Malabsorptive procedures such as Roux-en-Y gastric bypass causes more lean mass loss than restrictive procedures (e.g., gastric sleeve resection) . Some possible measures to prevent excessive breakdown of lean muscles are adequate protein intake (at least 1.05 g/kg)  and regular physical exercise as early as possible after surgery. Nowadays, bioelectrical impedance analysis (BIA) is a recognized method for assessing body composition, which measures the relationship between body fat and lean body mass after weight loss . Tissues with high water content (muscles, blood vessels, and bones) tend to conduct electricity, while adipose tissue with insufficient water conducts electricity poorly. Body fat percentage is calculated based on a formula that uses measured body water and five factors: electrical resistance, height, weight, age, and gender. There is a linear relationship between bioelectrical impedance index (height2/resistance) and lean mass; since the relative contribution of each segment increases with the body size . Although the effects of LMGB on total body weight have been documented, less is known about changes in bioelectrical impedance indices following LMGB. This study shows the changes in body composition and related events of obese Iranian populations carefully selected in our high-volume bariatric surgery ward.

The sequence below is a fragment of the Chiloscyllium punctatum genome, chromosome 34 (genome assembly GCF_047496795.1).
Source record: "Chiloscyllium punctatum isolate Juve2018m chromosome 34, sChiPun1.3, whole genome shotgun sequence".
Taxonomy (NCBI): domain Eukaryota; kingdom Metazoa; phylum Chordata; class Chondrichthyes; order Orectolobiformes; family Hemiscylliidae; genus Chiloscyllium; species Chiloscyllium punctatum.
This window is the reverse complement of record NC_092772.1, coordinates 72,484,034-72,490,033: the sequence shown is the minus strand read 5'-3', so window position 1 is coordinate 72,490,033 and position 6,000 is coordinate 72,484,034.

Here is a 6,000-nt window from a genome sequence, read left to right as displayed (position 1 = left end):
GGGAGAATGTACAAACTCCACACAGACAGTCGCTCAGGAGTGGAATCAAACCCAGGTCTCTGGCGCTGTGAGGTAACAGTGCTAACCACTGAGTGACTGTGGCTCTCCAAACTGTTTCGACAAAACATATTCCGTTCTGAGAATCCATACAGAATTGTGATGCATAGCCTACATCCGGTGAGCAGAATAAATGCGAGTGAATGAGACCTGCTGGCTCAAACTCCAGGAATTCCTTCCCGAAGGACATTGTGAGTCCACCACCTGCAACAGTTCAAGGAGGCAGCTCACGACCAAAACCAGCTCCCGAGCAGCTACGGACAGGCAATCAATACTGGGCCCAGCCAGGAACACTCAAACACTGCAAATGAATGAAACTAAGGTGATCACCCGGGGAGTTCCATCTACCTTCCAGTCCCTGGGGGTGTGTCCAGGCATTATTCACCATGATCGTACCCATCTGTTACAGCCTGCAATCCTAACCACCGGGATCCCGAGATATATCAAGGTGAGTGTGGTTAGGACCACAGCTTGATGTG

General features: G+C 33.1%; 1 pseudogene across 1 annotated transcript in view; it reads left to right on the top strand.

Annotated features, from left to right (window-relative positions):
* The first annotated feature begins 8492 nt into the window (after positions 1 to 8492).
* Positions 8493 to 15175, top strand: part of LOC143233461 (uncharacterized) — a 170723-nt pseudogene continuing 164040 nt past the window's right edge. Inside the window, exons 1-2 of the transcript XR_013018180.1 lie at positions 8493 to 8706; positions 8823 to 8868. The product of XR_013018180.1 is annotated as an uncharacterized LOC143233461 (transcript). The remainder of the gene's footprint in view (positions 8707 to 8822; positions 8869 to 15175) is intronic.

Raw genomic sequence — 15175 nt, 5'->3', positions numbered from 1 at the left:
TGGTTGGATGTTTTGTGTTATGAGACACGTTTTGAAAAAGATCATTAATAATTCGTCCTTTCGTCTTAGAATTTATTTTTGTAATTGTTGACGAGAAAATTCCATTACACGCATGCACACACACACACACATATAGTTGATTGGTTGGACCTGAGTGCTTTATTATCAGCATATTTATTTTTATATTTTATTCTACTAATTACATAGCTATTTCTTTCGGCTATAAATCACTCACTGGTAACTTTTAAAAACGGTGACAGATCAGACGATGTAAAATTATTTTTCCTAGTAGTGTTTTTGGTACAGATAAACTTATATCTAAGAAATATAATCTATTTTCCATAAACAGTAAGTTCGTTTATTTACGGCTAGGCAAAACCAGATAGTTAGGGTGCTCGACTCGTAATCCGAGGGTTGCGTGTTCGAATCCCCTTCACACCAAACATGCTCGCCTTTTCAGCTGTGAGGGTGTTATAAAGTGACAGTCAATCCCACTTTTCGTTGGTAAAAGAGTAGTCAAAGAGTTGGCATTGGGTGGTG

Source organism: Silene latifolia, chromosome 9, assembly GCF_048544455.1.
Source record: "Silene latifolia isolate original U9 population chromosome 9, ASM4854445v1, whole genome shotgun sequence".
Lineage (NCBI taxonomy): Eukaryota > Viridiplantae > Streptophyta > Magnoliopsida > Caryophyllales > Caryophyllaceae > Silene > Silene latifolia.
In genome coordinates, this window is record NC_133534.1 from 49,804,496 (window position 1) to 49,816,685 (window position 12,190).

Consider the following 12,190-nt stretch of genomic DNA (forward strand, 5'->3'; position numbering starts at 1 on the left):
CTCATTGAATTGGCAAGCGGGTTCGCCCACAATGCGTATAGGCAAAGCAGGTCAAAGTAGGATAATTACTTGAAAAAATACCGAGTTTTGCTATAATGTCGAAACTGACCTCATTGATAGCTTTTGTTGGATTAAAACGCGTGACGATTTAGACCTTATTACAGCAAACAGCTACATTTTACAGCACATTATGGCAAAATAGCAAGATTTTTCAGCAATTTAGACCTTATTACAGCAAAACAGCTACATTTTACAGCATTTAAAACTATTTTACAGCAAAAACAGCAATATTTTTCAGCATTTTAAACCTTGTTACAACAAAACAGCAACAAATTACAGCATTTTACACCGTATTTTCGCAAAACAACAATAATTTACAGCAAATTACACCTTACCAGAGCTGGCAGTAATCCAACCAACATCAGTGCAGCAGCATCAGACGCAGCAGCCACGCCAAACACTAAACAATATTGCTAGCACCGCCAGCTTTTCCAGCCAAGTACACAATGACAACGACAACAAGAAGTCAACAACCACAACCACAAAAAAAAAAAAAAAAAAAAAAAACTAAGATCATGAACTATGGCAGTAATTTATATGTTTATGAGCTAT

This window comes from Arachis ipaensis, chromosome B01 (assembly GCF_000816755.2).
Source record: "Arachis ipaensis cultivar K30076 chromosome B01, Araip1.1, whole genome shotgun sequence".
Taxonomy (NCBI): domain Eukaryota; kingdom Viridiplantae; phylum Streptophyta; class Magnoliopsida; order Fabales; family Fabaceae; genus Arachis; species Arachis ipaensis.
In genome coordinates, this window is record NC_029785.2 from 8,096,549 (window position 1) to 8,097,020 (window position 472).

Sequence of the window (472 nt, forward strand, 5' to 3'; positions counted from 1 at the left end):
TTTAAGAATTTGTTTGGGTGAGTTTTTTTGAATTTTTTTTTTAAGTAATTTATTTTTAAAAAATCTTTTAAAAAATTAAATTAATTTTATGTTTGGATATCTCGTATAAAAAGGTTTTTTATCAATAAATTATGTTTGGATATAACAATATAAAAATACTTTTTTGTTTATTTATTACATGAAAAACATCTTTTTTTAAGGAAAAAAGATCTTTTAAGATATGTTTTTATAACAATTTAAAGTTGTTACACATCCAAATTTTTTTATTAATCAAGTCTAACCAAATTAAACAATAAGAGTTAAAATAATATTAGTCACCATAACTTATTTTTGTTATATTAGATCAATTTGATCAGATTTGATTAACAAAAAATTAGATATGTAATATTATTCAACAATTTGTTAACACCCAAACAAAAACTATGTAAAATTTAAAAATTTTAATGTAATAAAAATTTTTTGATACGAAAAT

2. Materials and Methods
In this retrospective study, we conducted an analysis of a database maintained by the Obesity Center of Rasool-e-Akram Hospital (a Center of Excellence for Metabolic and Bariatric Surgery, approved by the International Federation for Surgery of Obesity and Metabolic Disorders (IFSO), 2014), Tehran, Iran. The study was approved by the ethical committee of Iran University of Medical Sciences (code: IR.IUMS.rec.1396.16285) and is in accordance with guidelines laid down by the latest version of the Helsinki Declaration.
2.1. Study Population